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Harm Reduction Supply Changes

New Supplies & Policies Coming this Spring


New cookerThe HRSS committee approved the provision of cookers with filters starting the next fiscal year. We’ll finish up the existing stock in the warehouse and begin distributing the new cookers. The new cookers will come with a cotton filter and a swab.


Vitamin CThe smallest amount of ascorbic acid should be used to dissolve the drug in order to keep vein damage to a minimum. Feedback from peers and harm reduction workers suggests that 100mg is usually sufficient to dissolve the drug. For this reason, we will be providing sachets with only 100mg of ascorbic acid, instead of the current 300mg packets.


Clear naloxone bottleThe manufacturer has switched from tinted to clear ampoules – same concentration and format but different ingredients, packaging, DIN and codes. This change will affect us starting Spring 2014 as we start distributing the new product.  

Please remind everyone that naloxone is light-sensitive and should be stored in a cool, dark place. For the naloxone kits, the ampuoles are protected from light by the amber pill bottles and surrounding gauze. Clients should be advised to keep the kits away from heat as it may affect the stability and efficacy of the naloxone.


To ensure the equitable distribution of harm reduction supplies to all communities in BC, the HRSS committee has adopted two policies.

1) Notice of volume increase. Sites that intend to make programmatic changes that will drastically increase supply distribution should let their health authority harm reduction coordinators know of these changes 9 months before the changes take place. This will help us prepare and budget for these changes.

2) Safer sex supplies to students. The provincial HR program will continue to provide access to male condoms, female condoms, and lubricant to specialized services at post-secondary institutions. Specialized groups include any entities providing services for gay, lesbian, bisexual, transgendered, queer, or two-spirited (GLBTQ2S) student population or any other marginalized groups as approved by the HRSS committee — but not general student health services. All campus groups can continue to order other safer inhalation and safer injection supplies.

Refer to the Harm Reduction section on the BCCDC website for additional details.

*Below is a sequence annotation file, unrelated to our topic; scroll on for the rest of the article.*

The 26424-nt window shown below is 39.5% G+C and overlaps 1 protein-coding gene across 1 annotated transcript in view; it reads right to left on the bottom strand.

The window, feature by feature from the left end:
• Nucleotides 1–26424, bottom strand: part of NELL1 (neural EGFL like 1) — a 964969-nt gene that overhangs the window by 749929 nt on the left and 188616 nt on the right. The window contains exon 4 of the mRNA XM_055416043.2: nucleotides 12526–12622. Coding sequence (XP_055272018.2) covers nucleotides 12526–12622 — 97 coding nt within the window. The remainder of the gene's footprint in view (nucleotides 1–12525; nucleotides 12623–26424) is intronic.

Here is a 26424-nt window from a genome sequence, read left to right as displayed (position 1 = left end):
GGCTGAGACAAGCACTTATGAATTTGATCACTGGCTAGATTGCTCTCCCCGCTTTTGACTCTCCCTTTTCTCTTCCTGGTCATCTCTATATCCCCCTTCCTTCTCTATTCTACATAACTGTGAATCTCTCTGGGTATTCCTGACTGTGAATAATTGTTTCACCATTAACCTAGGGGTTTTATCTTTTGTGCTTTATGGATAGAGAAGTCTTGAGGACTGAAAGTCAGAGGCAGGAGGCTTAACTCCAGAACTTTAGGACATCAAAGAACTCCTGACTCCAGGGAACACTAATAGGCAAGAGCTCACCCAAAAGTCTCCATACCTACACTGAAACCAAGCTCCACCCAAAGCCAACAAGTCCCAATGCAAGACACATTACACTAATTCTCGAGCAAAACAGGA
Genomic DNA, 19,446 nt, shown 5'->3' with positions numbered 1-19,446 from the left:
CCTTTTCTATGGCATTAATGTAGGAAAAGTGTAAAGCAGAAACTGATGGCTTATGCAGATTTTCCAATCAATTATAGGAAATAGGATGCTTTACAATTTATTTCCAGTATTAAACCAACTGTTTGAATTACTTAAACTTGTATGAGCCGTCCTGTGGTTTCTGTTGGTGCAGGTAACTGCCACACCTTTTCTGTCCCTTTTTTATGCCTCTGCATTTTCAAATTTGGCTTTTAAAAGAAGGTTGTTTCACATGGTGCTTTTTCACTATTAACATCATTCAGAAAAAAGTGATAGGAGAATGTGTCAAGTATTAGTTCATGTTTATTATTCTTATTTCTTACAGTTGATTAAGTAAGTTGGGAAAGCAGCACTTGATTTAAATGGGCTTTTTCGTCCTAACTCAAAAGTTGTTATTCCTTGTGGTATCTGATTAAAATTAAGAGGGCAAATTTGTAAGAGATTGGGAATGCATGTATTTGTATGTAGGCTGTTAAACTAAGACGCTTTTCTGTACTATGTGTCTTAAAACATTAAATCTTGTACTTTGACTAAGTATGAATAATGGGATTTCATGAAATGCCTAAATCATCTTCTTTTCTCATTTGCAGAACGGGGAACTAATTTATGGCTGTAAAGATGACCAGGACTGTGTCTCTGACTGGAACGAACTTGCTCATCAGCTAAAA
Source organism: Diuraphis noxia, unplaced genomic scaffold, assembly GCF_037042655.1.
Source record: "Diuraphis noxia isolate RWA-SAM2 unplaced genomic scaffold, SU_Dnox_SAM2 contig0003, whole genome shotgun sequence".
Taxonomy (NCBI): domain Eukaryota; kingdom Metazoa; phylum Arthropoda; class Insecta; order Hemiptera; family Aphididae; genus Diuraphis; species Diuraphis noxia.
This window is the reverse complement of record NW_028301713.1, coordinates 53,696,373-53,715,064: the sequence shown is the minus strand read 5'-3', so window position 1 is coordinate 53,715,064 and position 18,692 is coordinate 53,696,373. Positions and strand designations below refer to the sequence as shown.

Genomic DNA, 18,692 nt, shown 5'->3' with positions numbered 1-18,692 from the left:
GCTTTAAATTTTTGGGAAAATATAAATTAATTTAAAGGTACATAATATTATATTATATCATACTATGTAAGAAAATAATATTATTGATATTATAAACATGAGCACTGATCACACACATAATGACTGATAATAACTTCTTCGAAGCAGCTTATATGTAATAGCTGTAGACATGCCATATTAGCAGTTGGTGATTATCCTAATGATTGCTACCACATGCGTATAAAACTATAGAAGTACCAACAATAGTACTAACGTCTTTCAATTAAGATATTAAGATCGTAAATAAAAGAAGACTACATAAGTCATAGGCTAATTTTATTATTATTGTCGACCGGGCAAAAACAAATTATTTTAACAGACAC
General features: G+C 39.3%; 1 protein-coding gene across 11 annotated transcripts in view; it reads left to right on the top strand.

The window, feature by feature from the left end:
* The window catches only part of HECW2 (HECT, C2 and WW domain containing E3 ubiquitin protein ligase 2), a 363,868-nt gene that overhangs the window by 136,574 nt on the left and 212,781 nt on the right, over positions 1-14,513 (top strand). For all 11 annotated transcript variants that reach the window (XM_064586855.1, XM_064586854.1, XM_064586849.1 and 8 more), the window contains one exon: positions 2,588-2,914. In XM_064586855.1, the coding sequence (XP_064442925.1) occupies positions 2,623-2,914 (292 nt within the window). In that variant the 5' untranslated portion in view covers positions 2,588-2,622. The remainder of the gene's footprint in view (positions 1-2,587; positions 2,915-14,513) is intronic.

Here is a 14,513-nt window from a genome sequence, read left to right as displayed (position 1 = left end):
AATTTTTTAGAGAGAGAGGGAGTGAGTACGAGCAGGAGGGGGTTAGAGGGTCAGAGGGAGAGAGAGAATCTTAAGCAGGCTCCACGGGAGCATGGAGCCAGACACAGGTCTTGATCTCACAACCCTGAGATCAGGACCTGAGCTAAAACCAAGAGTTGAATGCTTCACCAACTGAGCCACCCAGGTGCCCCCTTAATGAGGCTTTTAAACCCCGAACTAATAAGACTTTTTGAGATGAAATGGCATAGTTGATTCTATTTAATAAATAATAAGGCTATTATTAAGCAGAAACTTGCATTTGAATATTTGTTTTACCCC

The Supply Requisition form has been revised to reduce ordering errors. Download the latest version.

Tips to Reduce Waste

Harm reduction supplies have an expiration date. A good management system will help reduce waste and save the program money. Reducing waste means we can do more.

1) Store new products to the back and bring old products to the front. This way you’ll remember to use older products first so they don’t expire.

2) Ensure more than one person is trained and responsible for ordering. It’s best that there is one main person in charge of ordering supplies for consistency and expertise. It also helps when there are others who are prepared to fill in if needed. This ensures that supplies don’t get lost or misplaced if another staff person receives the delivery.

3) Know what to order and how much. You can refer to our harm reduction policy form for more information. We encourage you to order once every three months.

If you’re an authorized site and need help ordering, contact your health authority representative found on the second page of the supply requisition form posted on our website.

Photo: Jane Buxton, Harm Reduction Lead (BCCDC) and Nadia Zurban, Program Manager (OHRDP)

Gathering Wisdom (Oct 2013). Sara Young & Denise Thomas of HRSS committee presented best practice recommendations for harm reduction programs to health workforce at the newly formed First Nations Health Authority.

Issues of Substance (Nov 2013). Jane Buxton & Despina Tzemis presented BC’s strategies for collecting and sharing evidence that supports the growth of harm reduction in BC.

Canadian Students for Sensible Drug Policy Conference (Nov 2013). Ashraf Amlani conducted a THN training workshop.

Public Health Association of BC (Nov 2013). Oluwajenyo Banjo shared perspectives of stakeholders gathered during the qualitative evaluation of the BC Take Home Naloxone program.

BCCDC Research Week. Sonya Ishiguro presented preliminary results from a survey on drug use among harm reduction clients in BC (see page 3 for more).

Matters of Substance

Matters of Substance

The Centre for Addictions Research of BC (CARBC) blog discusses harm reduction and topics related to alcohol and cannabis policies.